StuCo Welcomes New Adviser, Adapts to COVID Regulations


Because of new school regulations to combat the spread of COVID-19, student council must find new, creative ways to make the school year run as smoothly as possible, while also adapting to a new adviser.

“I think our central role deals with creating a good environment,” adviser Chrissy Boydstun said. “This year, more than any other, our job is to still make students feel seen and valued. They are not faceless people wandering through the halls; they are our Tiger family, and they need to know we see them, we’re excited they are here and we want to make them feel like they have a part of every decision we make.”

Boydstun said she took over as StuCo adviser because she loves the school and wants to continue to be more involved.

“I have enjoyed working with the senior class so much the last few years that when the opportunity presented itself, I was eager to jump into a larger role in shaping our school’s environment and events,” she said. “I think my role as faculty adviser is meant to guide them, help them find their voice and learn how to plan and execute events, but more than anything, I want to empower student leaders and help our school reflect all our students.”

Though council members were used to their previous adviser, Ryan Golden, Student Body President Emma Mayes said the members appreciate Boydstun’s leadership.

“We have been able to get a fresh perspective on our council,” she said. “Mrs. Boydstun has had great plans and ideas for the council to be able to reinvent the way it looks.”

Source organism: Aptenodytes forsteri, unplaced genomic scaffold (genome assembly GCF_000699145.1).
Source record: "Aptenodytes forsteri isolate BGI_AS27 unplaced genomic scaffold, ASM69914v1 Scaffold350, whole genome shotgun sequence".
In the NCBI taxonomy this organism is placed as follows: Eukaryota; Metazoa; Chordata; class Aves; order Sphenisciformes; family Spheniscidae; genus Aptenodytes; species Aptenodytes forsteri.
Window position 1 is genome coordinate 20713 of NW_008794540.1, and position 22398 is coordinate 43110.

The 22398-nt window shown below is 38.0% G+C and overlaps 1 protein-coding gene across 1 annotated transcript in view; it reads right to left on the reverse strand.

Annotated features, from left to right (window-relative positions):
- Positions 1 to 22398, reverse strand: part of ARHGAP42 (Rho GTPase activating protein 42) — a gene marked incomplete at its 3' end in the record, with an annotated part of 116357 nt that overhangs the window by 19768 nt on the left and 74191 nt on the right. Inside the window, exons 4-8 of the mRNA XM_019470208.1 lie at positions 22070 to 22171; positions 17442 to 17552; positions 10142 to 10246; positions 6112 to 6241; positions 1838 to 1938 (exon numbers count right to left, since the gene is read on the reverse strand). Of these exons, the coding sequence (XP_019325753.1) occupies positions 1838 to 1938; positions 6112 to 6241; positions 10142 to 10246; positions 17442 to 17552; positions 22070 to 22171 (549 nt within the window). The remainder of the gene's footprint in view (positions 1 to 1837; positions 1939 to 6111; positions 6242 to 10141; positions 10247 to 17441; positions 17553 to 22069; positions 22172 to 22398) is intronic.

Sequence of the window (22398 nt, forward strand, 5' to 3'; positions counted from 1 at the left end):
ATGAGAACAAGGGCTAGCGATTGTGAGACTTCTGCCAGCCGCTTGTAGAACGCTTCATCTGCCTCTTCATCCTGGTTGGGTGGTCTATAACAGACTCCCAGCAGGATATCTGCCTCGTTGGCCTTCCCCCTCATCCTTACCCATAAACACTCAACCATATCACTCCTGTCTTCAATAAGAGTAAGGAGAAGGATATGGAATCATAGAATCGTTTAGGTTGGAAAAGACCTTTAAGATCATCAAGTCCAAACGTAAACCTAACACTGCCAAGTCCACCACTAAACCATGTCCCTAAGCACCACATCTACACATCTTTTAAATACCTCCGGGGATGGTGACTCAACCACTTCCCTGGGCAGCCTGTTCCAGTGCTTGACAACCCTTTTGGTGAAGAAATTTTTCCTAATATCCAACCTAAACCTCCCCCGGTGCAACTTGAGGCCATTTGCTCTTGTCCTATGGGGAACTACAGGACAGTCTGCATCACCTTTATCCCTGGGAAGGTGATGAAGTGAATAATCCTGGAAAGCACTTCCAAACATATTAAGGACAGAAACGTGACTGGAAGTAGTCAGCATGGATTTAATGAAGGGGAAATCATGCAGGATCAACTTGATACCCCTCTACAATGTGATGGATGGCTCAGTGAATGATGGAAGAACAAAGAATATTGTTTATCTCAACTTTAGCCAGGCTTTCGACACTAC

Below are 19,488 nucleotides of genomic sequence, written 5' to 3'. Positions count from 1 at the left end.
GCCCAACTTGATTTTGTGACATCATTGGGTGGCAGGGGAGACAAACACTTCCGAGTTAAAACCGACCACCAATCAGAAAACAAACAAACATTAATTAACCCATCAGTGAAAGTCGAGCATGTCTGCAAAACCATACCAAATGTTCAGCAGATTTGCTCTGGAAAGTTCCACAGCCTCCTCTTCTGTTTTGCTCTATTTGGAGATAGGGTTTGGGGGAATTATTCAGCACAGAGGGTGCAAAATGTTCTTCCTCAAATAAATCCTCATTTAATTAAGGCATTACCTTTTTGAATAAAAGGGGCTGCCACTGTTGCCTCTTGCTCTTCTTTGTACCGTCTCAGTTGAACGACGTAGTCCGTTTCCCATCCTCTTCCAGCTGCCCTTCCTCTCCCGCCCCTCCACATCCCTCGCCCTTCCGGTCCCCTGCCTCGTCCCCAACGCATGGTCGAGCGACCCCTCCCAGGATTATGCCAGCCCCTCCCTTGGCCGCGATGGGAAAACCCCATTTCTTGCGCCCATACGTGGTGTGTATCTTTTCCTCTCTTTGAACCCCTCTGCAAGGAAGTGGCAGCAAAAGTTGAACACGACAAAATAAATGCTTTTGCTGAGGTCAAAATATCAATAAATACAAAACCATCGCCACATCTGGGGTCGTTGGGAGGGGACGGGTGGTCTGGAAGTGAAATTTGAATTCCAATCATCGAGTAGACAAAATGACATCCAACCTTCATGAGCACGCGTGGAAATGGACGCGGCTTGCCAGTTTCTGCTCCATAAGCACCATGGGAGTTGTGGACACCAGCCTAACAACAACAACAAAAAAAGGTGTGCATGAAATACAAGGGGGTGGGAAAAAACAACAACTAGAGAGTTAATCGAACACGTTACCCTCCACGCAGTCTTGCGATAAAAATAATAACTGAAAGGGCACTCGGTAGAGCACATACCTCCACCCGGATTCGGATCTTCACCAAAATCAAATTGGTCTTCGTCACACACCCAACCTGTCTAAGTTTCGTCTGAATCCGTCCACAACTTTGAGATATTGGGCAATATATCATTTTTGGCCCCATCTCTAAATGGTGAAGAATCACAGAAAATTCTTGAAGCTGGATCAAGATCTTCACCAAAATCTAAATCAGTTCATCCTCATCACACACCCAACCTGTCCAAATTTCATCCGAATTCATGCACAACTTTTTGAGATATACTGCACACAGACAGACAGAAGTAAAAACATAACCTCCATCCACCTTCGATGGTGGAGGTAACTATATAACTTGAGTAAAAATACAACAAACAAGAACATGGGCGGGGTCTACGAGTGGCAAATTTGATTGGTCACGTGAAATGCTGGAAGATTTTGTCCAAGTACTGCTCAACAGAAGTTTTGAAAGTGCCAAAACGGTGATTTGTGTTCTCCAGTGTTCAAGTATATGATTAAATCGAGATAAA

StuCo met virtually over the summer and worked in small groups to start the year, then transitioned to working during their sixth-period class. However, there have still been various struggles in making plans, Boydstun said.

“Hosting events within the current health guidelines so that school still feels warm and inviting has been our biggest hurdle,” she said. “A big part of the fun we work on behind-the-scenes includes pep rallies. We are working hard to figure out a way to have pep and showcase all our great student groups without being allowed to gather; we are approaching everything through the lens of thinking ‘outside the box.’”

Junior Austin Hull said StuCo is important to keep the school running, so they are working diligently to find new solutions.

“We are figuring out things as we go with the current regulations and to make sure the school is still enjoyable,” he said. “StuCo really helps the school and I’m glad to be a part of it.”

As president, Mayes said she hopes that even if students return to online learning, they will still feel like they are a part of the school community.

“I am hoping that our events will happen to provide our students with a somewhat normal school life,” she said. “Also, with this year of improbability, our council will hopefully be a constant source of help and kindness toward the students.”

Though this year will look different, Boydstun said StuCo will be at the heart of it all to give students a home at the school.

“I think StuCo is the heartbeat of our school,” she said. “We have amazing, dedicated student leaders who are all engaged in other groups as well. Because of this, they bring a unique perspective of our student body as a whole. I want, more than anything, for students to have a sense of belonging. I want an organization that more members of our student body want to be part of. And I want student voices to be heard.”